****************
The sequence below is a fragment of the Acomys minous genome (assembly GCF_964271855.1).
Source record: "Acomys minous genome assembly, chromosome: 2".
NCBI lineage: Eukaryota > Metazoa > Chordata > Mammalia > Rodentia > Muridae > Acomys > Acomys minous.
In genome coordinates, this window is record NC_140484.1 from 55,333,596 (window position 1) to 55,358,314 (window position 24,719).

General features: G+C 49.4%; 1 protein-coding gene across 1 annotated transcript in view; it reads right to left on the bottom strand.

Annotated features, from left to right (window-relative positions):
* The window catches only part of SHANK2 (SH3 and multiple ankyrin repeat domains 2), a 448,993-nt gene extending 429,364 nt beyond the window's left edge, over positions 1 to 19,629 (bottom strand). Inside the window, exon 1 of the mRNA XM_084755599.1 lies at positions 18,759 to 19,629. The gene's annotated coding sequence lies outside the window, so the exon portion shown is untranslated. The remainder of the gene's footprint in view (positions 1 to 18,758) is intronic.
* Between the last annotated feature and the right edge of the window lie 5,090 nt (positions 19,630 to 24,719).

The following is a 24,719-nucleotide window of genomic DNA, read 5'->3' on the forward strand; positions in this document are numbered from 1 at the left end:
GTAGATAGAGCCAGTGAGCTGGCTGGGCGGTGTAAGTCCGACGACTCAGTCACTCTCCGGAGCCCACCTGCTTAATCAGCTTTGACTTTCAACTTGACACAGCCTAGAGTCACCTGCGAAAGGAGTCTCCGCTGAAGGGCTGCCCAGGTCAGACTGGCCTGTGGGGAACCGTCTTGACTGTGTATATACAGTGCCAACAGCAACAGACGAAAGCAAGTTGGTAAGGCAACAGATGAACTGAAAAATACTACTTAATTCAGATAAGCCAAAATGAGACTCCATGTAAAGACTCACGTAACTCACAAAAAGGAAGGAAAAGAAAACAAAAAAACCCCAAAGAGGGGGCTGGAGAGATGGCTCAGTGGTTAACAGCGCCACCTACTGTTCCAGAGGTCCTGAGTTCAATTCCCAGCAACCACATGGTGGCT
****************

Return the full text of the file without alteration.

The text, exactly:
The sequence below is a fragment of the Acomys minous genome (assembly GCF_964271855.1).
Source record: "Acomys minous genome assembly, chromosome: 2".
NCBI lineage: Eukaryota > Metazoa > Chordata > Mammalia > Rodentia > Muridae > Acomys > Acomys minous.
In genome coordinates, this window is record NC_140484.1 from 55,333,596 (window position 1) to 55,358,314 (window position 24,719).

General features: G+C 49.4%; 1 protein-coding gene across 1 annotated transcript in view; it reads right to left on the bottom strand.

Annotated features, from left to right (window-relative positions):
* The window catches only part of SHANK2 (SH3 and multiple ankyrin repeat domains 2), a 448,993-nt gene extending 429,364 nt beyond the window's left edge, over positions 1 to 19,629 (bottom strand). Inside the window, exon 1 of the mRNA XM_084755599.1 lies at positions 18,759 to 19,629. The gene's annotated coding sequence lies outside the window, so the exon portion shown is untranslated. The remainder of the gene's footprint in view (positions 1 to 18,758) is intronic.
* Between the last annotated feature and the right edge of the window lie 5,090 nt (positions 19,630 to 24,719).

The following is a 24,719-nucleotide window of genomic DNA, read 5'->3' on the forward strand; positions in this document are numbered from 1 at the left end:
GTAGATAGAGCCAGTGAGCTGGCTGGGCGGTGTAAGTCCGACGACTCAGTCACTCTCCGGAGCCCACCTGCTTAATCAGCTTTGACTTTCAACTTGACACAGCCTAGAGTCACCTGCGAAAGGAGTCTCCGCTGAAGGGCTGCCCAGGTCAGACTGGCCTGTGGGGAACCGTCTTGACTGTGTATATACAGTGCCAACAGCAACAGACGAAAGCAAGTTGGTAAGGCAACAGATGAACTGAAAAATACTACTTAATTCAGATAAGCCAAAATGAGACTCCATGTAAAGACTCACGTAACTCACAAAAAGGAAGGAAAAGAAAACAAAAAAACCCCAAAGAGGGGGCTGGAGAGATGGCTCAGTGGTTAACAGCGCCACCTACTGTTCCAGAGGTCCTGAGTTCAATTCCCAGCAACCACATGGTGGCT